RAM has discussed launching service to Asia, likely Beijing, in the medium term. But it appears these plans are being brought forward; Chinese reports quote the local Moroccan tourism office saying RAM will launch three-weekly Casablanca-Beijing services in Jun-2015. In 2015 Morocco plans to issue visas to Chinese travelling individually whereas other countries require a group visa, which limits visitor figures.

Exact Chinese visitor arrival figures to Morocco are unavailable but have been described as being in excess of 10,000 in 2013. This is a very low figure for an airline to launch a new long-haul route. The Chinese market is price sensitive, a challenge for premium cabins, and is highly seasonal. Further, RAM is not known to have a local partner in Beijing; but even airlines that do have a local partner have sometimes found challenges in making the relationship work and attracting feed. 

Adding connections from Casablanca to elsewhere in Africa would likely provide only incremental traffic. With most of RAM's markets served less than daily, it will be challenged to offer convenient connections. Even on only the Beijing-Casablanca leg, RAM will compete with many low-priced one-stop services through Europe and the Gulf.

The Beijing service is likely being pushed by the Moroccan government. It is unclear if the government will financially contribute to the Beijing service, as it does in the domestic market.

See related report: Royal Air Maroc to grow long-haul routes, expand to China and consider joining a global alliance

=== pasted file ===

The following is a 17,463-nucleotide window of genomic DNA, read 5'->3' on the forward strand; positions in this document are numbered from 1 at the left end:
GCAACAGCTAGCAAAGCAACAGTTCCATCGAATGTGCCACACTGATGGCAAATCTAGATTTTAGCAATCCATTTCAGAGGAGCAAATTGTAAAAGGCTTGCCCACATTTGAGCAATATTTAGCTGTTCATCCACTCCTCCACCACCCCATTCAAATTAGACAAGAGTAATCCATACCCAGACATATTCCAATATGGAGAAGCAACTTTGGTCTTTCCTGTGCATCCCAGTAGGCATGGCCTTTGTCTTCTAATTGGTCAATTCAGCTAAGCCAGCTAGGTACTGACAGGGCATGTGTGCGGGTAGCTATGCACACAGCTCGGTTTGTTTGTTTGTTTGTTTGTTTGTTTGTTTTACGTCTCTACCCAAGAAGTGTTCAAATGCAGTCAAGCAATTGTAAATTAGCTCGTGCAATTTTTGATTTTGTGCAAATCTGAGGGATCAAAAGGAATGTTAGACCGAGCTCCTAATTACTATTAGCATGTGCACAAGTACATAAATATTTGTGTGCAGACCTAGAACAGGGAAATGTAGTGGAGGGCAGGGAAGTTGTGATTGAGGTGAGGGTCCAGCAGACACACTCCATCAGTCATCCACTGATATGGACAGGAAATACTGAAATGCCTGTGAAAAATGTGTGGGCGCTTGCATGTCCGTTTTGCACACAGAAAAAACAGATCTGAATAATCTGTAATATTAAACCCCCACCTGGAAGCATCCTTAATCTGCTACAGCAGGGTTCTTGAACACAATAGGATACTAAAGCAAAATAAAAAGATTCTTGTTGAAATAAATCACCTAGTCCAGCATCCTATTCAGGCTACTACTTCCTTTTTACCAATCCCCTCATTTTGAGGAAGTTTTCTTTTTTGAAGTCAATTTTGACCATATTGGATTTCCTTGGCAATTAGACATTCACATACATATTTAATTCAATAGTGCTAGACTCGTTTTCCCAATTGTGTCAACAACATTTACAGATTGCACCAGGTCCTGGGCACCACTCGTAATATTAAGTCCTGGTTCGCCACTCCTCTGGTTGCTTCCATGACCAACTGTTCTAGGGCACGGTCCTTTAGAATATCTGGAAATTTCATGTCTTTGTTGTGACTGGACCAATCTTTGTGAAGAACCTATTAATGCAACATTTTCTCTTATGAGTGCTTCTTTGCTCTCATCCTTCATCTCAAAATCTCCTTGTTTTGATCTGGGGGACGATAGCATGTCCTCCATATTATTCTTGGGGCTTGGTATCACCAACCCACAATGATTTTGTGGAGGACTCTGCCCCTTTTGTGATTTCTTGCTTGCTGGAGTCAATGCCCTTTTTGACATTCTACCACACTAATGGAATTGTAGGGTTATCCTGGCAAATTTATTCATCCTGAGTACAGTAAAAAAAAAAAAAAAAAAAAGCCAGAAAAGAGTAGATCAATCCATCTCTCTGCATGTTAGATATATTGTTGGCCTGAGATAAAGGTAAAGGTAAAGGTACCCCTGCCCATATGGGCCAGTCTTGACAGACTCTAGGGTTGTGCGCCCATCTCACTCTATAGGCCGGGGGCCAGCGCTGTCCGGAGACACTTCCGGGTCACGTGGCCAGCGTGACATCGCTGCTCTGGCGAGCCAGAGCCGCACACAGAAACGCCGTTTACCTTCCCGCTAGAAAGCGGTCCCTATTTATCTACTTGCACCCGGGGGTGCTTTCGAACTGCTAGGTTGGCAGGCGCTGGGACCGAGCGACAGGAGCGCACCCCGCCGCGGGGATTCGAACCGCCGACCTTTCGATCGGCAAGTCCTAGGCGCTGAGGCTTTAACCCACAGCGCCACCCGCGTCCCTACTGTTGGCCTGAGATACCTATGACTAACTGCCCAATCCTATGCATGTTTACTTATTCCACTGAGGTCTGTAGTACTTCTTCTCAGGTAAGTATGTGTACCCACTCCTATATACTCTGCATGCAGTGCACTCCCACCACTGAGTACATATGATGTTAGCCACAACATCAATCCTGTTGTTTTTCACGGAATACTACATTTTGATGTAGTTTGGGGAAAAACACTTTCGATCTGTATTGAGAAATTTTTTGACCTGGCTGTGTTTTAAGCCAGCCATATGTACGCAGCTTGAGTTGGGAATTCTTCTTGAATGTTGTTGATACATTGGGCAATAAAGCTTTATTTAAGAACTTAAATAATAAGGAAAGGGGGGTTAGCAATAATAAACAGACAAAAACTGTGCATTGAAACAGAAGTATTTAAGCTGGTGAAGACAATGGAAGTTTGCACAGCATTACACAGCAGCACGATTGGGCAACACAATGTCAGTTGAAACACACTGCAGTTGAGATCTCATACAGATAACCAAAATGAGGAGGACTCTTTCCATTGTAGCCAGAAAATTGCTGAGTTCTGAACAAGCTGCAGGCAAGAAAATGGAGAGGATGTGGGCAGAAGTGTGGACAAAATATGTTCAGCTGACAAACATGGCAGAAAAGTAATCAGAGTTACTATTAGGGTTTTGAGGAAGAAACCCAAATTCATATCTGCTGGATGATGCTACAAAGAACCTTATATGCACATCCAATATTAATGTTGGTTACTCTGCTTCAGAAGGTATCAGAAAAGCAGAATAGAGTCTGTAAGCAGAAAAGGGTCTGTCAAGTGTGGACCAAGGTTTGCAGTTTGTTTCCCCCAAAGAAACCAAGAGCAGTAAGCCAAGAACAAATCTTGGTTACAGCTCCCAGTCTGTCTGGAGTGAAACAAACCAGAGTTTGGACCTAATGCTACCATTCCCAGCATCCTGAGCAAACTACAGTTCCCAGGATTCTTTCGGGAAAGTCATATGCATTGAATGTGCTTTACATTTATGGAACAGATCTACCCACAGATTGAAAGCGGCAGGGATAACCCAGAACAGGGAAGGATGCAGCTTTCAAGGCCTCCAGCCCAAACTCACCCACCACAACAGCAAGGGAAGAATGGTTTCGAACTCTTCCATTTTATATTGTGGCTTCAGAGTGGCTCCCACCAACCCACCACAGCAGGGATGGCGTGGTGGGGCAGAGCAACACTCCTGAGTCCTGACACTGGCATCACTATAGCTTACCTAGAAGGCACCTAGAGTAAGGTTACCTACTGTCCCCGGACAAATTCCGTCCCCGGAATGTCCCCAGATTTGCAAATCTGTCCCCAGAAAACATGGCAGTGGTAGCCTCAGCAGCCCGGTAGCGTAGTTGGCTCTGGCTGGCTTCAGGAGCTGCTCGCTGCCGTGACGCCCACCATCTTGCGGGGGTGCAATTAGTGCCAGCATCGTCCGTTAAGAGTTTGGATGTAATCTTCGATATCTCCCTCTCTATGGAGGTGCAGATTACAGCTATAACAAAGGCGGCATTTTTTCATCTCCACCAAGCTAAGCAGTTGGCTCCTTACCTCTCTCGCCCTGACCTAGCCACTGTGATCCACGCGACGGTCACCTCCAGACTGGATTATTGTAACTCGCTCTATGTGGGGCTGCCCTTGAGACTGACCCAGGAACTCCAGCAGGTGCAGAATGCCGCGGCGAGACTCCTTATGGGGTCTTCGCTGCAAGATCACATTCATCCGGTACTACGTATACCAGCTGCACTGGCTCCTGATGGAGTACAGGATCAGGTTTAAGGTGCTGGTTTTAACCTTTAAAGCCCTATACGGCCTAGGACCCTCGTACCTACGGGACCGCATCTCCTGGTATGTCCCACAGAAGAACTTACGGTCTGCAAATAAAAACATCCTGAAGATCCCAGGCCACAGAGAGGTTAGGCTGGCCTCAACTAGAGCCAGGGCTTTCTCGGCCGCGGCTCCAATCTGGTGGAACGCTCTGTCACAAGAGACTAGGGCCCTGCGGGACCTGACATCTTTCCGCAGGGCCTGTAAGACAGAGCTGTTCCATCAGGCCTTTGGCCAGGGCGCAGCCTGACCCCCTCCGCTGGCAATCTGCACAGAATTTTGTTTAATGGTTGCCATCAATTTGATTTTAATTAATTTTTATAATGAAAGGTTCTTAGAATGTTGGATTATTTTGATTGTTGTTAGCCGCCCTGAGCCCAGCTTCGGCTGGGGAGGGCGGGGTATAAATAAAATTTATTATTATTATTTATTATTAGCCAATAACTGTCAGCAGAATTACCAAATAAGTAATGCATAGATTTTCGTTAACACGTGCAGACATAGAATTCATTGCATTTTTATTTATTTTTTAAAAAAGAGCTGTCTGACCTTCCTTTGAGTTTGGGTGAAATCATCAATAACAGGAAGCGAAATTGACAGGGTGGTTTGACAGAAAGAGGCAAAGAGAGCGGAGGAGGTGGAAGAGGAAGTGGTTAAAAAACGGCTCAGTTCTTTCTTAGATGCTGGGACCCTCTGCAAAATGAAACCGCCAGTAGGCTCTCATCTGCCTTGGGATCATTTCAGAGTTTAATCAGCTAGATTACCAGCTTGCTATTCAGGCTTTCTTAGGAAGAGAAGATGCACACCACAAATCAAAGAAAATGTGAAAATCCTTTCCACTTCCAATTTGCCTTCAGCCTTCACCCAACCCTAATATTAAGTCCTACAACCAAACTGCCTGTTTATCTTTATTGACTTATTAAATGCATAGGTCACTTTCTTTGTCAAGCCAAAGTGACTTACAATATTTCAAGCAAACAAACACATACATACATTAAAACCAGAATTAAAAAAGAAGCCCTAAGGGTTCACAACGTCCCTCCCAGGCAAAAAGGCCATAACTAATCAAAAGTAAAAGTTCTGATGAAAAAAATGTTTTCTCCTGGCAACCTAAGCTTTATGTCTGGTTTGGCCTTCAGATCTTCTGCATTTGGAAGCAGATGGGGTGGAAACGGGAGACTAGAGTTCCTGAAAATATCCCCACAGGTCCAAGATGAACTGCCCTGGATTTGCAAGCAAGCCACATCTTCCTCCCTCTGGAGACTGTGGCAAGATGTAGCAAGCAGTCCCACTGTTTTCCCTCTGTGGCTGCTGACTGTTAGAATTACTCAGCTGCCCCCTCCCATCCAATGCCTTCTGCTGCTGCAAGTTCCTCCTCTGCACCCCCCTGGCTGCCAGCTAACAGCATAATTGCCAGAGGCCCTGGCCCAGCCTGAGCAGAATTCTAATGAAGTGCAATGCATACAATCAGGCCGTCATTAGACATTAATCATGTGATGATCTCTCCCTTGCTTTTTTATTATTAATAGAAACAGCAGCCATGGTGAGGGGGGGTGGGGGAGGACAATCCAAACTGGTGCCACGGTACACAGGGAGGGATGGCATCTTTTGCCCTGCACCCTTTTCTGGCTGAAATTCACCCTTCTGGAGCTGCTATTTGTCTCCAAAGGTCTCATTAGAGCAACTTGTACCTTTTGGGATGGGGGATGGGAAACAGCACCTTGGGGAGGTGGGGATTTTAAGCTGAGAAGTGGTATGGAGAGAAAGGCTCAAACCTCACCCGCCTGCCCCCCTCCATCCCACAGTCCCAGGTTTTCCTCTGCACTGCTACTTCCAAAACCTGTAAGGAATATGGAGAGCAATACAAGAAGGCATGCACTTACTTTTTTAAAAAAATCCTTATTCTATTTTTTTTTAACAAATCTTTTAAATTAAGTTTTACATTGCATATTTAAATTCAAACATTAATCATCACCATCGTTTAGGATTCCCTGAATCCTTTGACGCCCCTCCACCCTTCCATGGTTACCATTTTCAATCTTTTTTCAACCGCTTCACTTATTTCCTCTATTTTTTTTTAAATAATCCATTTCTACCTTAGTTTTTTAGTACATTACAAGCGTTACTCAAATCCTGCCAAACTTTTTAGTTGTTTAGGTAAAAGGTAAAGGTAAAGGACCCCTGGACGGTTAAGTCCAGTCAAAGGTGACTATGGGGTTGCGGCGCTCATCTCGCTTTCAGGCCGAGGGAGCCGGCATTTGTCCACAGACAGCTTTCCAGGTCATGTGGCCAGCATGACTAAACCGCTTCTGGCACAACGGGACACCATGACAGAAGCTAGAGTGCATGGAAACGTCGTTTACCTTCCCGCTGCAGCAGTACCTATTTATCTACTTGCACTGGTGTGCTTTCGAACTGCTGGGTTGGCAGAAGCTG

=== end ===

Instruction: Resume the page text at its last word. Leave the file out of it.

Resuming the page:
RAM and Qatar each plan to expand their JVs

RAM confirms it is in discussions with Iberia for a joint-venture, although the extent is unclear. In the Morocco-Spain market, Ryanair is the single largest carrier in May-2015 with a 34% capacity share, according to OAG data. Iberia holds 21% and RAM 20%, so their combined capacity would overtake Ryanair – and more so if Vueling's 14% capacity share is added.

RAM confirms Iberia still holds a stake of under 1% in the carrier. Air France also holds a stake under 1% in RAM. RAM and Air France have a JV but only covering maintenance. RAM is open to further arrangements. "As a medium-sized airline, a way to grow is to develop partnerships," Mr Benhima says. "We shall use the same [Qatar JV] model to promote" Morocco and RAM, Mr Benhima says.

Morocco to Spain and Canary Islands (seats per week, one way): 19-Sep-2011 to 1-Nov-2015

Spain is Morocco's largest market after France – but this is by some distance. Spain is RAM's second-largest market, accounting for 5% of international seats. France is RAM's largest, and by some lead with a 39% share of all of RAM's international seats.

Morocco international seat capacity by country: 11-May-2015 to 17-May-2015

Mr Al Baker said Qatar will form more JVs (in the plural). Its first JV was a low key affair with Cathay Pacific. Qatar also has a cargo JV with IAG - and a broad passenger JV between IAG and Qatar is widely expected.